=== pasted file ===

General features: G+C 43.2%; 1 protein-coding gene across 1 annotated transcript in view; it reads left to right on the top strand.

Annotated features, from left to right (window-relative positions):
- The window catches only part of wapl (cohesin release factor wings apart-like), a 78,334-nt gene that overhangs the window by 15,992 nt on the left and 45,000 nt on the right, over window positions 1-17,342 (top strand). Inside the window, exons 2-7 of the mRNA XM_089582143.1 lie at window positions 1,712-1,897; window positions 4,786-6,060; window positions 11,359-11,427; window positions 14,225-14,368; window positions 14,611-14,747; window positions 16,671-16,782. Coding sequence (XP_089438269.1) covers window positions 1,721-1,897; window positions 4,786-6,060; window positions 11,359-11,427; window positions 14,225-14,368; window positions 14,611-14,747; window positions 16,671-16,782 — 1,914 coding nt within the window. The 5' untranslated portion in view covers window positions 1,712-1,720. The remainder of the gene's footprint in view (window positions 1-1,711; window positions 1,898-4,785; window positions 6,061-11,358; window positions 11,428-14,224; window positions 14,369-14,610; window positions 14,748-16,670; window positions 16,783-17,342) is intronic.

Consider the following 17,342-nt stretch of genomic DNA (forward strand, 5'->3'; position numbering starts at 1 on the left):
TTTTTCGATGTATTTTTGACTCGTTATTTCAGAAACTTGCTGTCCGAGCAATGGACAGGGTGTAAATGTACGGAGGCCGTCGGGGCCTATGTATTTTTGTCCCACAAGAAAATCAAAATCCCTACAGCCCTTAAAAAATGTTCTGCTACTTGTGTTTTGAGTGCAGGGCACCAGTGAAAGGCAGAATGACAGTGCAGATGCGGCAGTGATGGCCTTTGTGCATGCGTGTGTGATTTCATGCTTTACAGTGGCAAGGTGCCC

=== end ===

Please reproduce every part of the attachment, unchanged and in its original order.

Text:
General features: G+C 43.2%; 1 protein-coding gene across 1 annotated transcript in view; it reads left to right on the top strand.

Annotated features, from left to right (window-relative positions):
- The window catches only part of wapl (cohesin release factor wings apart-like), a 78,334-nt gene that overhangs the window by 15,992 nt on the left and 45,000 nt on the right, over window positions 1-17,342 (top strand). Inside the window, exons 2-7 of the mRNA XM_089582143.1 lie at window positions 1,712-1,897; window positions 4,786-6,060; window positions 11,359-11,427; window positions 14,225-14,368; window positions 14,611-14,747; window positions 16,671-16,782. Coding sequence (XP_089438269.1) covers window positions 1,721-1,897; window positions 4,786-6,060; window positions 11,359-11,427; window positions 14,225-14,368; window positions 14,611-14,747; window positions 16,671-16,782 — 1,914 coding nt within the window. The 5' untranslated portion in view covers window positions 1,712-1,720. The remainder of the gene's footprint in view (window positions 1-1,711; window positions 1,898-4,785; window positions 6,061-11,358; window positions 11,428-14,224; window positions 14,369-14,610; window positions 14,748-16,670; window positions 16,783-17,342) is intronic.

Consider the following 17,342-nt stretch of genomic DNA (forward strand, 5'->3'; position numbering starts at 1 on the left):
TTTTTCGATGTATTTTTGACTCGTTATTTCAGAAACTTGCTGTCCGAGCAATGGACAGGGTGTAAATGTACGGAGGCCGTCGGGGCCTATGTATTTTTGTCCCACAAGAAAATCAAAATCCCTACAGCCCTTAAAAAATGTTCTGCTACTTGTGTTTTGAGTGCAGGGCACCAGTGAAAGGCAGAATGACAGTGCAGATGCGGCAGTGATGGCCTTTGTGCATGCGTGTGTGATTTCATGCTTTACAGTGGCAAGGTGCCC